Letters Section Editor: Robert M. Golub, MD, Senior Editor.
In Reply: Ms Ross raises the interesting possibility that the substantial amount of trigonelline in coffee could contribute to the association between coffee consumption and a lower risk of type 2 diabetes. In addition to intake of trigonelline, intakes of the coffee components chlorogenic acid,1 quinides,2 and the lignan secoisolariciresinol3 improved glucose metabolism in rats. These findings underscore that it is premature to attribute the apparent protective effect of coffee consumption against the development of type 2 diabetes to 1 specific coffee component. The possibility of a contribution of several components, or of interactions between different coffee components, should also be considered.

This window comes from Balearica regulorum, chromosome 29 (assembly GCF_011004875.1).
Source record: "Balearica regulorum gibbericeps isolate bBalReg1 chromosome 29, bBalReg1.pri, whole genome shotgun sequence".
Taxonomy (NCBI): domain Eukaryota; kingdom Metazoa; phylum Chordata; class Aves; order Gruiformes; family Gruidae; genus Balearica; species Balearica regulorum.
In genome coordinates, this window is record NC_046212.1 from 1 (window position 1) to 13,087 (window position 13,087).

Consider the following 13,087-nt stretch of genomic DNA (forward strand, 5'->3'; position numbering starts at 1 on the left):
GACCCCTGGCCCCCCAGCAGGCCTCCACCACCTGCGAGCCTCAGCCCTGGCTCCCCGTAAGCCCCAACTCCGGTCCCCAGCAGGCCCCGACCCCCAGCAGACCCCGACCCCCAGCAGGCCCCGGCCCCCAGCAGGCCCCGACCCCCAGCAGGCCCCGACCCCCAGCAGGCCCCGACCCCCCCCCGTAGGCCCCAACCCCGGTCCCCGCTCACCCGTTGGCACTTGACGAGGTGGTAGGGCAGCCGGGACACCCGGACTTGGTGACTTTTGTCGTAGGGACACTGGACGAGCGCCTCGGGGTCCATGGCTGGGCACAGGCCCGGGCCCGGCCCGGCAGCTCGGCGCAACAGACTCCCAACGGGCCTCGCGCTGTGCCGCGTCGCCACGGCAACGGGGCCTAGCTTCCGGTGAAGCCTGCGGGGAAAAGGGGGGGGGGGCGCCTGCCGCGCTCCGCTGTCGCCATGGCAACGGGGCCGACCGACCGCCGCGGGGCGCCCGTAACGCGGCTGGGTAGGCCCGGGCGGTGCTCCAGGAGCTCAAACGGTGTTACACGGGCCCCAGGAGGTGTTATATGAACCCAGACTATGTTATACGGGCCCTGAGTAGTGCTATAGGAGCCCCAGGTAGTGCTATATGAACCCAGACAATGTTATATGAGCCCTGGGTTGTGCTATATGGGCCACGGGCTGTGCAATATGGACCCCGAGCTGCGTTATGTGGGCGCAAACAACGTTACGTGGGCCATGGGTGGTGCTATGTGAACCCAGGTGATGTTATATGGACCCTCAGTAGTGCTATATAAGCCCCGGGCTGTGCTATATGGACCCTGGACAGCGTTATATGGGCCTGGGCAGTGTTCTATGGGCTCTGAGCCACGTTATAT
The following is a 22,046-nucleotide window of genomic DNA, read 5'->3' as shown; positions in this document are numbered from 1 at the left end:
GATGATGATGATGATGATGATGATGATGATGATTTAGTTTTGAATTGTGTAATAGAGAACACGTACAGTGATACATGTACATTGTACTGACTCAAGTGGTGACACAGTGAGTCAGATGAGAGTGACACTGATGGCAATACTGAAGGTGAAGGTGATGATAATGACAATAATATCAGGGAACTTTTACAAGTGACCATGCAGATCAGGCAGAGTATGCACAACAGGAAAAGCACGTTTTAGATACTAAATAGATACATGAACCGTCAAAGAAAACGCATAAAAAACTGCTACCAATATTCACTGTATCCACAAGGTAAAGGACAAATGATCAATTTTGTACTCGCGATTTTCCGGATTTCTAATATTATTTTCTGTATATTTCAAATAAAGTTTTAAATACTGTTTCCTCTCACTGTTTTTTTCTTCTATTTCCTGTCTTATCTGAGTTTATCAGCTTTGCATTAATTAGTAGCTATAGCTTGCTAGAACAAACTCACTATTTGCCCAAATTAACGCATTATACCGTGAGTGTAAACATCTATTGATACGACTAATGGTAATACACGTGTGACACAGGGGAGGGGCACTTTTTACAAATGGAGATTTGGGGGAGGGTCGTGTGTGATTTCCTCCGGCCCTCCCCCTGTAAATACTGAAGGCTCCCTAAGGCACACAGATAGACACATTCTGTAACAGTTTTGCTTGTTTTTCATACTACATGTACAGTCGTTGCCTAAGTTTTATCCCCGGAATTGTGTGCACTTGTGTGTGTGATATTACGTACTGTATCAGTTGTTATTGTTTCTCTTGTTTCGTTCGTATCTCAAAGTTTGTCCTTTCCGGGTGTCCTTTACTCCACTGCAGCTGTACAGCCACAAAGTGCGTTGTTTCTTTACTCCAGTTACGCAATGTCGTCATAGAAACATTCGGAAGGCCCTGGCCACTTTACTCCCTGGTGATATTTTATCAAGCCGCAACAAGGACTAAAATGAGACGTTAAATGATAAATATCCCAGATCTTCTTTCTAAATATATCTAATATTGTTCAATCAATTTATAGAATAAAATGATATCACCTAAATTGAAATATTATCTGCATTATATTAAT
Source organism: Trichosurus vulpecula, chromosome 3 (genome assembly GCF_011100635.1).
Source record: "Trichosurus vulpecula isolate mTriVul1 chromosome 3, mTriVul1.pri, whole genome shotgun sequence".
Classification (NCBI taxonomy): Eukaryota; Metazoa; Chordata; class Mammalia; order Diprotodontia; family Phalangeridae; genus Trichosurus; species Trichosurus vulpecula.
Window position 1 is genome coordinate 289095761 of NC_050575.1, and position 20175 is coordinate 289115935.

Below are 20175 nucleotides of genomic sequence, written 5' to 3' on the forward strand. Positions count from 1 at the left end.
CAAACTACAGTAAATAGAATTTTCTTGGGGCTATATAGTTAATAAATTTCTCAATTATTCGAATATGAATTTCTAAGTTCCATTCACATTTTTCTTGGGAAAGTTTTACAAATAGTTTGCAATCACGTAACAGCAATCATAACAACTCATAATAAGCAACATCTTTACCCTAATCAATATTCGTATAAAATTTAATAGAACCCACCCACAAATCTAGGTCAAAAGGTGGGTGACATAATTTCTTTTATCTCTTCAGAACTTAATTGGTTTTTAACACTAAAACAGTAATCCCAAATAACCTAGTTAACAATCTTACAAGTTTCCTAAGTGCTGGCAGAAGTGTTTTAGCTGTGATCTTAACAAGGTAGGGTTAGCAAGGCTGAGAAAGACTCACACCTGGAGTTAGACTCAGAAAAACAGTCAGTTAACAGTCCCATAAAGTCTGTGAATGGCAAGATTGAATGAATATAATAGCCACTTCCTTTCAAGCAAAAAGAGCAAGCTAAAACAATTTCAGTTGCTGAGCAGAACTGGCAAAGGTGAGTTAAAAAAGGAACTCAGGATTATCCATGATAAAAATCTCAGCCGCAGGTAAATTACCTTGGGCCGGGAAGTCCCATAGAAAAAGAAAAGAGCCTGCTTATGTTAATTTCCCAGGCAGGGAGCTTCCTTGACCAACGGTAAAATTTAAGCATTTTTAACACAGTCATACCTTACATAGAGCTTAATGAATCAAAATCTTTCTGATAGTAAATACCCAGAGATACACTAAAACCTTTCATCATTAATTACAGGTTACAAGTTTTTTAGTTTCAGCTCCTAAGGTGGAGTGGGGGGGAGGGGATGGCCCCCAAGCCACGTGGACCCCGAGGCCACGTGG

van Dam RM, Hu FB. Coffee Consumption and Development of Type 2 Diabetes—Reply. JAMA. 2005;294(18):2299. doi:10.1001/jama.294.18.2299-b